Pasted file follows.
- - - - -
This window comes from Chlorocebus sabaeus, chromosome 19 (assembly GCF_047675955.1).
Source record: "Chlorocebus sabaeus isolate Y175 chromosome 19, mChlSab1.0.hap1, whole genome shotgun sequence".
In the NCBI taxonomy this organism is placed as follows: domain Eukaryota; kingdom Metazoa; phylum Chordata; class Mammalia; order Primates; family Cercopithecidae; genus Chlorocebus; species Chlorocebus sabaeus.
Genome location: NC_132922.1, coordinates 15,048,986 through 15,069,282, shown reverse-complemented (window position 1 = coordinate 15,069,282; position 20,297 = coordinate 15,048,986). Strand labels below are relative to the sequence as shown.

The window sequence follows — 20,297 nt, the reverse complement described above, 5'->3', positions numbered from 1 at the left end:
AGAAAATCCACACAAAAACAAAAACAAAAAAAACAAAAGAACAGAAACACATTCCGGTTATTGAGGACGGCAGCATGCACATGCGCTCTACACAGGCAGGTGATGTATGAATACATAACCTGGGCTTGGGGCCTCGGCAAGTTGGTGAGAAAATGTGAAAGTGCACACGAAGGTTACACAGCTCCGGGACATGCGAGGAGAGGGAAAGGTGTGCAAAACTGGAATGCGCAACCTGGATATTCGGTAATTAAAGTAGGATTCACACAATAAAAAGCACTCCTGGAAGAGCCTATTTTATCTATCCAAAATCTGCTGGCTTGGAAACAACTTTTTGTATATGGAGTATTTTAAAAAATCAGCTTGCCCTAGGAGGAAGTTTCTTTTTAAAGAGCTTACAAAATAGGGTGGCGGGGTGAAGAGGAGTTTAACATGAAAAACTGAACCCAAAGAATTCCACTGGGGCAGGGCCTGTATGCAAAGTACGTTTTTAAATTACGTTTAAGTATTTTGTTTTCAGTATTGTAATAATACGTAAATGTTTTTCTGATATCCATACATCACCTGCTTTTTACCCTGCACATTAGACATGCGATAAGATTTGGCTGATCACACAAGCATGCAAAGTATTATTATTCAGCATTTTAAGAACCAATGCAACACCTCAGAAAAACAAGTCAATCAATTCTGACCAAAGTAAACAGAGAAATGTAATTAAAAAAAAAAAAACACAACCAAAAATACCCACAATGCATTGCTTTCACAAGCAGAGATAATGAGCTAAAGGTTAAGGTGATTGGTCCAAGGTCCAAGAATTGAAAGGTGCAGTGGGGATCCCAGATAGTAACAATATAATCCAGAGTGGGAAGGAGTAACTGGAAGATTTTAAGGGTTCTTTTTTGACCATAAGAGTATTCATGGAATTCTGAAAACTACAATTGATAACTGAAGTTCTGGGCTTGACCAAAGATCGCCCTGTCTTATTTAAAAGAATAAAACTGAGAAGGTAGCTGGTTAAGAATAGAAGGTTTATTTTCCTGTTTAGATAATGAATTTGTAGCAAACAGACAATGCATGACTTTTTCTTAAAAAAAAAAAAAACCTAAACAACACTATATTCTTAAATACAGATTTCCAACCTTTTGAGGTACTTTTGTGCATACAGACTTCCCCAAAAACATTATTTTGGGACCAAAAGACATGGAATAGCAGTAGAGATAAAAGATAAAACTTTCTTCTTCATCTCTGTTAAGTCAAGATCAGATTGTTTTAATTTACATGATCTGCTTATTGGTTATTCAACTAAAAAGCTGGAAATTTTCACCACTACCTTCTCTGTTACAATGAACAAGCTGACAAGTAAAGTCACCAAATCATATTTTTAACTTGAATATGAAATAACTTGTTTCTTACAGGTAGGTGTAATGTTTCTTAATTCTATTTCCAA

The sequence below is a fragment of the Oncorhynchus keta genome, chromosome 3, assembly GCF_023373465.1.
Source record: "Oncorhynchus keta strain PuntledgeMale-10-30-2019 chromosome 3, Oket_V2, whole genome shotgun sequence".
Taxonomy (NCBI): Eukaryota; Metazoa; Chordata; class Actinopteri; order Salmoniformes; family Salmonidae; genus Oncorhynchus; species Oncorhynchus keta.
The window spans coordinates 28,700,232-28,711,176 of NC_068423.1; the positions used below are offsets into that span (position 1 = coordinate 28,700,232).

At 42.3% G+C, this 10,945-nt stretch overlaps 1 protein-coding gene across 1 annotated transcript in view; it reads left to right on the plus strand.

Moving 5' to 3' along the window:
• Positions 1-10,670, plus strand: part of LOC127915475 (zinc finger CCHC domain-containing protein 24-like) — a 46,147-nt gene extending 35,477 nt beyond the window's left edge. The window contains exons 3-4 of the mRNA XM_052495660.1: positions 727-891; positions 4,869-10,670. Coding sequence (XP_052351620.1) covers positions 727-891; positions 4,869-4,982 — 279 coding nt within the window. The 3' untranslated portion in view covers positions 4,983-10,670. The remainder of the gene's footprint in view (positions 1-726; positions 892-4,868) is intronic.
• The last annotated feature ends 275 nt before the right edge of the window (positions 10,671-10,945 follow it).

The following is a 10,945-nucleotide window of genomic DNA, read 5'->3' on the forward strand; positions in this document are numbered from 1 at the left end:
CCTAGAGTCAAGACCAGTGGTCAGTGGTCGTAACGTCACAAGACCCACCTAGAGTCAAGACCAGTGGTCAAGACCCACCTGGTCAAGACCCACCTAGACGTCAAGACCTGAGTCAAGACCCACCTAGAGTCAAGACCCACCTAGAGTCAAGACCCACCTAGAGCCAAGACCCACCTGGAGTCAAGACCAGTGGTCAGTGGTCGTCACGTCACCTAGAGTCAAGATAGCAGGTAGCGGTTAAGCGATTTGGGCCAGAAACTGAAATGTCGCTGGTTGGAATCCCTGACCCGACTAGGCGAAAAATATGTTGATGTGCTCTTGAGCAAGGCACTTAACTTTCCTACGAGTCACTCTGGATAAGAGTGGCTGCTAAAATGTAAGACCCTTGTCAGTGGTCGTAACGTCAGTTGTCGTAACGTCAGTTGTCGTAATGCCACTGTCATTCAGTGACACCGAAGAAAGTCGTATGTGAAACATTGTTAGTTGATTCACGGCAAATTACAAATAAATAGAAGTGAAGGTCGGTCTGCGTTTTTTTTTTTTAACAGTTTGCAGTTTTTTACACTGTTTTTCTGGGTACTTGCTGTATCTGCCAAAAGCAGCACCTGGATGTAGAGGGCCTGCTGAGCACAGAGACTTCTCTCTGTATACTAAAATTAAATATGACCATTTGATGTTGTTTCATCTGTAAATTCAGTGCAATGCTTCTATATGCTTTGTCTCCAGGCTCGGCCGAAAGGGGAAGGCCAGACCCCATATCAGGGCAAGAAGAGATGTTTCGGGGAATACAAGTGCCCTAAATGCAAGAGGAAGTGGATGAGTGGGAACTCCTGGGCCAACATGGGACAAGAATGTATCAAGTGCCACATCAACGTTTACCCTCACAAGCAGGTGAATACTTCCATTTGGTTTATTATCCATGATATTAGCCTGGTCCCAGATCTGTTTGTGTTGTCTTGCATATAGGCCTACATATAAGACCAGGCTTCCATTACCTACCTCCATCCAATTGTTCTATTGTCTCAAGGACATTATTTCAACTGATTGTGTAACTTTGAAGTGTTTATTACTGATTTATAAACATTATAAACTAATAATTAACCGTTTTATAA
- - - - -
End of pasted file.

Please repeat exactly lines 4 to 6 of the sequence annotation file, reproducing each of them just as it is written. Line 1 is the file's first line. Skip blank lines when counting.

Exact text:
Genome location: NC_132922.1, coordinates 15,048,986 through 15,069,282, shown reverse-complemented (window position 1 = coordinate 15,069,282; position 20,297 = coordinate 15,048,986). Strand labels below are relative to the sequence as shown.

The window sequence follows — 20,297 nt, the reverse complement described above, 5'->3', positions numbered from 1 at the left end:
AGAAAATCCACACAAAAACAAAAACAAAAAAAACAAAAGAACAGAAACACATTCCGGTTATTGAGGACGGCAGCATGCACATGCGCTCTACACAGGCAGGTGATGTATGAATACATAACCTGGGCTTGGGGCCTCGGCAAGTTGGTGAGAAAATGTGAAAGTGCACACGAAGGTTACACAGCTCCGGGACATGCGAGGAGAGGGAAAGGTGTGCAAAACTGGAATGCGCAACCTGGATATTCGGTAATTAAAGTAGGATTCACACAATAAAAAGCACTCCTGGAAGAGCCTATTTTATCTATCCAAAATCTGCTGGCTTGGAAACAACTTTTTGTATATGGAGTATTTTAAAAAATCAGCTTGCCCTAGGAGGAAGTTTCTTTTTAAAGAGCTTACAAAATAGGGTGGCGGGGTGAAGAGGAGTTTAACATGAAAAACTGAACCCAAAGAATTCCACTGGGGCAGGGCCTGTATGCAAAGTACGTTTTTAAATTACGTTTAAGTATTTTGTTTTCAGTATTGTAATAATACGTAAATGTTTTTCTGATATCCATACATCACCTGCTTTTTACCCTGCACATTAGACATGCGATAAGATTTGGCTGATCACACAAGCATGCAAAGTATTATTATTCAGCATTTTAAGAACCAATGCAACACCTCAGAAAAACAAGTCAATCAATTCTGACCAAAGTAAACAGAGAAATGTAATTAAAAAAAAAAAAACACAACCAAAAATACCCACAATGCATTGCTTTCACAAGCAGAGATAATGAGCTAAAGGTTAAGGTGATTGGTCCAAGGTCCAAGAATTGAAAGGTGCAGTGGGGATCCCAGATAGTAACAATATAATCCAGAGTGGGAAGGAGTAACTGGAAGATTTTAAGGGTTCTTTTTTGACCATAAGAGTATTCATGGAATTCTGAAAACTACAATTGATAACTGAAGTTCTGGGCTTGACCAAAGATCGCCCTGTCTTATTTAAAAGAATAAAACTGAGAAGGTAGCTGGTTAAGAATAGAAGGTTTATTTTCCTGTTTAGATAATGAATTTGTAGCAAACAGACAATGCATGACTTTTTCTTAAAAAAAAAAAAAACCTAAACAACACTATATTCTTAAATACAGATTTCCAACCTTTTGAGGTACTTTTGTGCATACAGACTTCCCCAAAAACATTATTTTGGGACCAAAAGACATGGAATAGCAGTAGAGATAAAAGATAAAACTTTCTTCTTCATCTCTGTTAAGTCAAGATCAGATTGTTTTAATTTACATGATCTGCTTATTGGTTATTCAACTAAAAAGCTGGAAATTTTCACCACTACCTTCTCTGTTACAATGAACAAGCTGACAAGTAAAGTCACCAAATCATATTTTTAACTTGAATATGAAATAACTTGTTTCTTACAGGTAGGTGTAATGTTTCTTAATTCTATTTCCAA